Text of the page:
The first three months of a new mentoring relationship are critical. Ideally, the mentoring program manager (MPM) should check in with all participants to see how everything is working out.
Here are questions the MPM should ask mentorees and mentors after 90 days. Consider this a starting point: you can revise and/or add other questions as you see fit.
Questions for Mentorees:
- How has the relationship changed from when you first met to now? Forward motion is the goal of any mentoring relationship. As long as the mentoree feels she/he is making progress, all's good. However, if the mentoree indicates things are stalled, probe further. Note: slow progress is still progress. Stalling, however, could indicate a larger issue.
- What is the primary role of your mentor at this point? The mentoree should always be doing the heavy lifting while the mentor serves as a guide, a cheerleader, and a trusted expert. That said, the mentoree shouldn't feel like she or he is facing things alone. The mentor does need to have a presence in the relationship.
- What has surprised you thus far about this experience? After three months (provided the relationship is on the right track), the mentoree should have gained some insights into mentoring in general. Listen for phrases that indicate growth and transformation are happening. Again, if the mentoree indicates the relationship has sputtered, it's time to discuss this larger issue with the mentoree and mentor together.
- What has been the most difficult aspect of being in a mentoring relationship thus far? No relationship, no matter how positive, is always sunshine and rainbows. Challenges are normal.
Be aware that the mentoree might not feel comfortable sharing negatives, however (out of fear of being seen as "difficult" or incompetent). Remind the mentoree that it's OK to vent and that you're providing a safe place to do so without repercussions.
- What would you do differently based upon what you know today? One of the main goals of any mentoring relationship is to gain a deeper understanding of oneself. After 90 days, the mentoree should be able to reflect and acknowledge things he or she might have done differently. Again, the mentoree might need some encouragement to open up—make sure you provide that encouragement.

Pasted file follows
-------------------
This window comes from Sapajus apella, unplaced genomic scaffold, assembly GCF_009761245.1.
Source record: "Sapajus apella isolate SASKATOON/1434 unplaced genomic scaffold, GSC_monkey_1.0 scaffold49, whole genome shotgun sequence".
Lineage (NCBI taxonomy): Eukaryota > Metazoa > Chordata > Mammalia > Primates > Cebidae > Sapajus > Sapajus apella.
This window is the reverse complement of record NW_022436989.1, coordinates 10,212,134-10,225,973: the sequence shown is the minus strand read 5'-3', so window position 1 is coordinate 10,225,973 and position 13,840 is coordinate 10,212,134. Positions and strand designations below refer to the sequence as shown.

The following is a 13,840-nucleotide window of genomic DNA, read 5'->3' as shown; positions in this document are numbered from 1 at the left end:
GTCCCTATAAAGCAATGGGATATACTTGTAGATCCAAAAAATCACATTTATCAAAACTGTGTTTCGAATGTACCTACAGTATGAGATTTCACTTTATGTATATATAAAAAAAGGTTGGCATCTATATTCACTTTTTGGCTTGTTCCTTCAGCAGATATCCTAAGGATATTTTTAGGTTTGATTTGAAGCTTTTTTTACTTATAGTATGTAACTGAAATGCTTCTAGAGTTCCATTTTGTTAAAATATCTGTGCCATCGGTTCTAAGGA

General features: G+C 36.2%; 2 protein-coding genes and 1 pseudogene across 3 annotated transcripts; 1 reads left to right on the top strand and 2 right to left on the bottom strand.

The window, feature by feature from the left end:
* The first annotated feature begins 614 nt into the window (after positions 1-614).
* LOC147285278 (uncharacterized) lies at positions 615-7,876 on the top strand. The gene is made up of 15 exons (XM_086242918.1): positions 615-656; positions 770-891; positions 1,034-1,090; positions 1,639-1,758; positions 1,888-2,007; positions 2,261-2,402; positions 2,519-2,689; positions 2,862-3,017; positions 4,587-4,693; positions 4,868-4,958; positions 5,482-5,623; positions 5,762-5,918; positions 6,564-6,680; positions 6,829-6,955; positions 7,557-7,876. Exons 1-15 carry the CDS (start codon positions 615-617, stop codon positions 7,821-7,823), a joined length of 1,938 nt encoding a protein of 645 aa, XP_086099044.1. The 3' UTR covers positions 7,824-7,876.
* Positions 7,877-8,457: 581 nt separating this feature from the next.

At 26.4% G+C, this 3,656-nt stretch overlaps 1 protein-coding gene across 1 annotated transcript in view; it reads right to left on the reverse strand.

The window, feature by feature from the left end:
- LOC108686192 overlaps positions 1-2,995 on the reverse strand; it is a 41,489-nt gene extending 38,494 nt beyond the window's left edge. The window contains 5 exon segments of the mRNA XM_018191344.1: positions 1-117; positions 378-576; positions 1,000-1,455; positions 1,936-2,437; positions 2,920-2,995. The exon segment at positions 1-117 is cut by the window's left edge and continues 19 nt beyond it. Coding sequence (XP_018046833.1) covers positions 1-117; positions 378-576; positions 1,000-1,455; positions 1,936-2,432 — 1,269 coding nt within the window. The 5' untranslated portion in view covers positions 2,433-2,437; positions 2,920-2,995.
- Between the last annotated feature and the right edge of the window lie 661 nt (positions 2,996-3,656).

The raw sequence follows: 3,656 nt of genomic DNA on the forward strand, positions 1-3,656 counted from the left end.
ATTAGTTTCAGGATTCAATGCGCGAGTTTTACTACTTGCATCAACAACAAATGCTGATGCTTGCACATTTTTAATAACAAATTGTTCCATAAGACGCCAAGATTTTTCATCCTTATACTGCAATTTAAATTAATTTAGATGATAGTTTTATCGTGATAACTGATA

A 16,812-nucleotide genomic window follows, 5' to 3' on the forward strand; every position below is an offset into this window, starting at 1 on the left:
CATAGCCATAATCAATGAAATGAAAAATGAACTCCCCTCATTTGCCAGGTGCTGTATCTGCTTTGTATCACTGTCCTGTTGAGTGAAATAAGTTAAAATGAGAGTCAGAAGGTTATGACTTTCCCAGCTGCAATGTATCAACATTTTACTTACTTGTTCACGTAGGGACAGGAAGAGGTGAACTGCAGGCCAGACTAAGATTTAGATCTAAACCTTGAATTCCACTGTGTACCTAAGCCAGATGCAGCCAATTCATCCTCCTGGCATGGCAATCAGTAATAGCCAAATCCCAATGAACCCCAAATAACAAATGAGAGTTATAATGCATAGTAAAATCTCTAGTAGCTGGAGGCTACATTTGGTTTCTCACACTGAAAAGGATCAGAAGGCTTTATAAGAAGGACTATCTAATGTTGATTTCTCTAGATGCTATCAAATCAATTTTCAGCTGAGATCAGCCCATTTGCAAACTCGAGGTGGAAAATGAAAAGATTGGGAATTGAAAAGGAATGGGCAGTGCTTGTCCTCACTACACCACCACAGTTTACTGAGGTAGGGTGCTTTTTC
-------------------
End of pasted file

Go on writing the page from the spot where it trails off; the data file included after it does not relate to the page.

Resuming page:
- How have you received support from your manager in your participation in this program? Has that been sufficient for you? What else would you like to see from your manager? In order for the mentoring relationship to succeed, the mentoree and mentor need support from upper management. For example, the mentoree's manager shouldn't complain when the mentoree takes time to meet with his or her mentor. If the mentoree does indicate this is an issue, it's your job as the MPM to address this with the mentoree's manager.
- Do you feel you are getting what you should at this point from the relationship? (And do you think your mentor would agree with you?) Consider the 90-day check-in as a way to assess and recalibrate, as needed, and remind the mentoree to think of it the same way.
- Is there anything you need from me that can assist you in your mentoring relationship? Don't rush through this question. Express that you want to become a better MPM for the whole program. Be open to hearing feedback and be ready to act upon that feedback.
Questions for Mentors:
For the mentors, you'll ask some of the same questions (and for the same reasons) as we discussed above. I'm bulleting these questions:
- What has surprised you thus far about this experience?
- What has been the biggest challenge in your relationship?
- What would you do differently based upon what you know today?
- Is there anything you need from me at this point to assist you in your mentoring efforts?
But you should also ask these two mentor-only questions as well:
- What have you gained so far in this relationship? Have you shared this with your mentoree? Mentors are often surprised at how much they get out of the relationship, even within the first three months. It's important for mentors to share what they've gained, not only with their MPMs, but also with their mentorees, since this can be an opportunity for discussion and further enlightenment.
- What do you anticipate will happen in your relationship during the next three months? The mentoree is driving this relationship, but the mentor is still the one who should be overseeing/supervising the journey. A good way to make sure the mentor is doing what he/she signed up for is by asking this question. If the mentor hedges or fumbles through an answer, remind the mentor about the critical role he/she is playing in the relationship.
What other questions are important to ask mentors and mentorees during the 90-day check-in? Share your thoughts in the comments below.